Archive for the ‘entrepreneur in training’ Category
Last week’s most provocative and amusing thoughts were made possible by the letter “H,” specifically of the “hipster” variety.
The Hipsterfication of America
That’s right, hipsters are among us and as the NPR article, The Hipsterfication of America, declared, “Hipsterishness is a state of mind.” From the NPR article:
The Urban Dictionary defines hipsters as “a subculture of men and women typically in their 20s and 30s who value independent thinking, counter-culture, progressive politics, an appreciation of art and indie-rock, creativity, intelligence, and witty banter.”
According to this article, you might be a hipster if:
- You are authentic in your passions.
- You know “how to make the cheap chic, the disheveled dishy, the peripheral preferable.”
- You come in all stripes and all political persuasions.
- You are any age (“Not everyone who is hip is young, and not everyone who is young is hip,” though hipsterism is most prevalent in people born between the late ’70s and the mid-’90s, more or less)
- You live anywhere, from the urban metropolises to small towns in middle America.
This first article is, among other things, hilarious and informative. When I read it last Friday on the bus I was two breaths away from a serious case of the LMAO IRL in front of every other commuter. It took a deep look at the anatomy of a hipster and described that being a hipster is not about fashion and riding fixies but about how you see the world and your role in it. As a friend of mine pointed out on Twitter – we all have a degree of hipster in us.
You should read it.
The Hipster Entrepreneur Generation
Generation Sell or The Entrepreneur Generation, which appeared in The New York Times last weekend, went one step beyond just looking at the sociological tendencies of hipsters but figuring out what motivates them as a generation with regards to work. William Deresiewicz sums it up in these two paragraphs (bold is my own):
Today’s ideal social form is not the commune or the movement or even the individual creator as such; it’s the small business. Every artistic or moral aspiration — music, food, good works, what have you — is expressed in those terms.
Call it Geneartion Sell.
Bands are still bands, but now they’re little businesses, as well: self-produced, self-published, self-managed. When I hear from young people who want to get off the careerist treadmill and do something meaningful, they talk, most often, about opening a restaurant. Nonprofits are still hip, but students don’t dream about joining one, they dream about starting one. In any case, what’s really hip is social entrepreneurship — companies that try to make money responsibly, then give it all away. . . . Our culture hero is not the artist or reformer, not the saint or scientist, but the entrepreneur.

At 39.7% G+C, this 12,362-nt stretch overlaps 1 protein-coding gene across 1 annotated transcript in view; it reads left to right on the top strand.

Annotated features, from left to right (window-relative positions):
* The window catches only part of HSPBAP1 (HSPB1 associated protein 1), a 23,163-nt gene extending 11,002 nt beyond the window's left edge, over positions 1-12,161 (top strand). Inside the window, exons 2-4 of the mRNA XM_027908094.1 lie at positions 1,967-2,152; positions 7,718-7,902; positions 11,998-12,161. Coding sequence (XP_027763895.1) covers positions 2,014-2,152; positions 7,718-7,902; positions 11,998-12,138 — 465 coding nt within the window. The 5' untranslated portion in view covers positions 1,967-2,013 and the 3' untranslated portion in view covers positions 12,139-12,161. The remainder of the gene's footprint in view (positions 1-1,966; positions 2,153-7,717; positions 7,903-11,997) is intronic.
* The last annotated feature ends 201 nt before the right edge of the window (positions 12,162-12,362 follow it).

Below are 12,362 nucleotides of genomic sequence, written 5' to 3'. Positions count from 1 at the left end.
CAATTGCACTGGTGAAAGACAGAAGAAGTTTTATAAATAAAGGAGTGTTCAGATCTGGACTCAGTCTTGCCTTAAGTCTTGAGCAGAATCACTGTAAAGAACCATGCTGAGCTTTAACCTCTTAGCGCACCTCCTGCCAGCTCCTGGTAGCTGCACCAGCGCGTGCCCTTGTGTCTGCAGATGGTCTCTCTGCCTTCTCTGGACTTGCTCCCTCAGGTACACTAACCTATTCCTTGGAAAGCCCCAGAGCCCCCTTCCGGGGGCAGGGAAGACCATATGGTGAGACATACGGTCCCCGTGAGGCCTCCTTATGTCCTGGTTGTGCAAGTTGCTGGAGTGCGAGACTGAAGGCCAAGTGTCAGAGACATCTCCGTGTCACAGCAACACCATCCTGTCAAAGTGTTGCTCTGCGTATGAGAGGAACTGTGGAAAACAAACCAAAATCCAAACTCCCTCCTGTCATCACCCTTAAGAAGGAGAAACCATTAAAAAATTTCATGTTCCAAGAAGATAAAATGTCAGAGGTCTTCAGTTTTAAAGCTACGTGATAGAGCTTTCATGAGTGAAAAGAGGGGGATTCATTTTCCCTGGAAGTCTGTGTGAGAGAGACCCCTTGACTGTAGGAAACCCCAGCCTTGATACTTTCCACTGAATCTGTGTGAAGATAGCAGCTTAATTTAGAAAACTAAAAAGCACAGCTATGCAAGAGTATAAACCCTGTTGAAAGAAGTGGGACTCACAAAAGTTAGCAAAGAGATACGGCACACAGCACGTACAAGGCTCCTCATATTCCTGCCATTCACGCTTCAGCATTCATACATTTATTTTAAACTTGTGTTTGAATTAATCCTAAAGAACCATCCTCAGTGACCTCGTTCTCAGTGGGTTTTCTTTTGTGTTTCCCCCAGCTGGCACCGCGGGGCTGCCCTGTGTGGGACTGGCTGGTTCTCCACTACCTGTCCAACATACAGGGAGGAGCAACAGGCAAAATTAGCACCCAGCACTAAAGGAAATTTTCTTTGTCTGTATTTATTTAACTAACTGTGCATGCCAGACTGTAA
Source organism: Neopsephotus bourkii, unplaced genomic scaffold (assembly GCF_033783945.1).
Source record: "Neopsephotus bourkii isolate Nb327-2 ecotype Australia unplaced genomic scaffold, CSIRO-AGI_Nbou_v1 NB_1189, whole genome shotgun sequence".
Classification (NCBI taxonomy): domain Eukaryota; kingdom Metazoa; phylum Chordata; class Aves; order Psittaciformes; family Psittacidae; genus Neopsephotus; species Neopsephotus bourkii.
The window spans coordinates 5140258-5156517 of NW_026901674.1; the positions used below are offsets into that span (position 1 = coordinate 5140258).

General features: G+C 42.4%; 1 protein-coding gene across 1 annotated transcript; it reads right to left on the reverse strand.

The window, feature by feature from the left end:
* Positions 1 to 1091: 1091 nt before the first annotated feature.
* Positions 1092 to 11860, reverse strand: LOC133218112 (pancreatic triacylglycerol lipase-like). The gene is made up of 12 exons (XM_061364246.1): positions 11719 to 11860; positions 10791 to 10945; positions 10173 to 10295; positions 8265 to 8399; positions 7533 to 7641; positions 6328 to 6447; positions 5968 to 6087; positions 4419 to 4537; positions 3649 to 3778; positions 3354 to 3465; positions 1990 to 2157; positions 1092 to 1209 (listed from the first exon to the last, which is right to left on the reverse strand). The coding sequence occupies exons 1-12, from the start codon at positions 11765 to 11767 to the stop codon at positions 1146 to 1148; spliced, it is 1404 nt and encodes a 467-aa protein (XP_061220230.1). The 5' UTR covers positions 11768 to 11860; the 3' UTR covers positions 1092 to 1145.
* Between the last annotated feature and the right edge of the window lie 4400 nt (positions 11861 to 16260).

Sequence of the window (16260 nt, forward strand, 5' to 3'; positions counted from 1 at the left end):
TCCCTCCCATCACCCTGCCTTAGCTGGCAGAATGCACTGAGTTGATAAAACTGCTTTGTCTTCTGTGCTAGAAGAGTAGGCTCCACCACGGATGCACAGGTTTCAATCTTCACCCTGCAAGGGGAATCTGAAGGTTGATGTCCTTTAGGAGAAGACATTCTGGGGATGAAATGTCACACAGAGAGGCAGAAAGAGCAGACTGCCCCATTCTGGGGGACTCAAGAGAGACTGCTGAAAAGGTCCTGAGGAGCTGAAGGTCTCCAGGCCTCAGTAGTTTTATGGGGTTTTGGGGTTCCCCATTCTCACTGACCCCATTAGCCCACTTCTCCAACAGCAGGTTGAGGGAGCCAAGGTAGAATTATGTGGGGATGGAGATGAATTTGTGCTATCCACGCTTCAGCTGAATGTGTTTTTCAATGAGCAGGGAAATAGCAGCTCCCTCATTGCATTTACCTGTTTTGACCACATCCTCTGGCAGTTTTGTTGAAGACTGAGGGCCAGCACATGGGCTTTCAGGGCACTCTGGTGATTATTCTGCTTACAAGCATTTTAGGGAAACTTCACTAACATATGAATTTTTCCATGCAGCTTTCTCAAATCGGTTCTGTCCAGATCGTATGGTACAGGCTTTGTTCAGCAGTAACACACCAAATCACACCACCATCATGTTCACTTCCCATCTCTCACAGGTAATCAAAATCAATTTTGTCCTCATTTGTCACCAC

I personally love this opinion piece. I am psyched to be part of a generation of entrepreneurs who are either starting their own businesses or are living as an entrepreneur-from-within, full of drive and passion to be an indispensable part of building an organization.
But all of us were not pleased with this new label.
Some of us grabbed onto the title of the NYT piece and got, for lack of a better word, defensive over our generation being labeled as one who is only interested in “selling.” For example, Justin Kan wrote this article on TechCrunch called Generation Make, which some of the most passionate entrepreneur-millennials that I know rallied behind.
The funny thing is both Generation Sell and Generation Make make the same argument, but use different words.
Why Hipsters Hate Being Labeled by People Other than Themselves
First off, it was incredibly bold of Deresiewicz to declare that the generation of hipsters and business starters are only motivated by one thing – selling. As someone who as dreams of starting her own business, making the first sale is not what’s on my mind right now, creating my business is. And even though if you want to start a business or a startup (perhaps that’s really what got these tech kids all bent out of shape – being lumped into a pile of “small business” starters, not “start-uppers”) – the question you need to answer before you launch is how you’re going to make your first $100,000.